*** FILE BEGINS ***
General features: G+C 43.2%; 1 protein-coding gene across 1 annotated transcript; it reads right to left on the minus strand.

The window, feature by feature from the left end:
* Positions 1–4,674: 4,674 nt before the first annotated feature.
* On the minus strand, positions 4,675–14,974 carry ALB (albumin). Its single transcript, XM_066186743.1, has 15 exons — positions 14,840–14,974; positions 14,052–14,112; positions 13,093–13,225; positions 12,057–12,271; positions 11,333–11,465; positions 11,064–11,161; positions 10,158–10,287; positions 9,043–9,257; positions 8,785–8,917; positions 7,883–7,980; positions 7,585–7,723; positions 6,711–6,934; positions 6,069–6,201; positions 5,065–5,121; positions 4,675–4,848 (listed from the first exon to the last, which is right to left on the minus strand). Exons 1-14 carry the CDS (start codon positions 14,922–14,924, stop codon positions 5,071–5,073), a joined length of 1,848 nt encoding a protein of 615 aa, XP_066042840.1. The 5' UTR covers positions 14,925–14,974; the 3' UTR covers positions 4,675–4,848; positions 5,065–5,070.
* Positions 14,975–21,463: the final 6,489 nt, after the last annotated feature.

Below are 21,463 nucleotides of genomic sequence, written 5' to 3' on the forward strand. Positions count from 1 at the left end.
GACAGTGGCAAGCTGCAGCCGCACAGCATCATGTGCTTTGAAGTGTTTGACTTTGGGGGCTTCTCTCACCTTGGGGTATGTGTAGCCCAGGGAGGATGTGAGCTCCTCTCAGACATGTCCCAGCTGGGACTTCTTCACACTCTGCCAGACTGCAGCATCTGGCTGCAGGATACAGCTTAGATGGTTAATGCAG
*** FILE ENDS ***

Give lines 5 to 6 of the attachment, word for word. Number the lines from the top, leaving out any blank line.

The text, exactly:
* Positions 14,975–21,463: the final 6,489 nt, after the last annotated feature.

Below are 21,463 nucleotides of genomic sequence, written 5' to 3' on the forward strand. Positions count from 1 at the left end.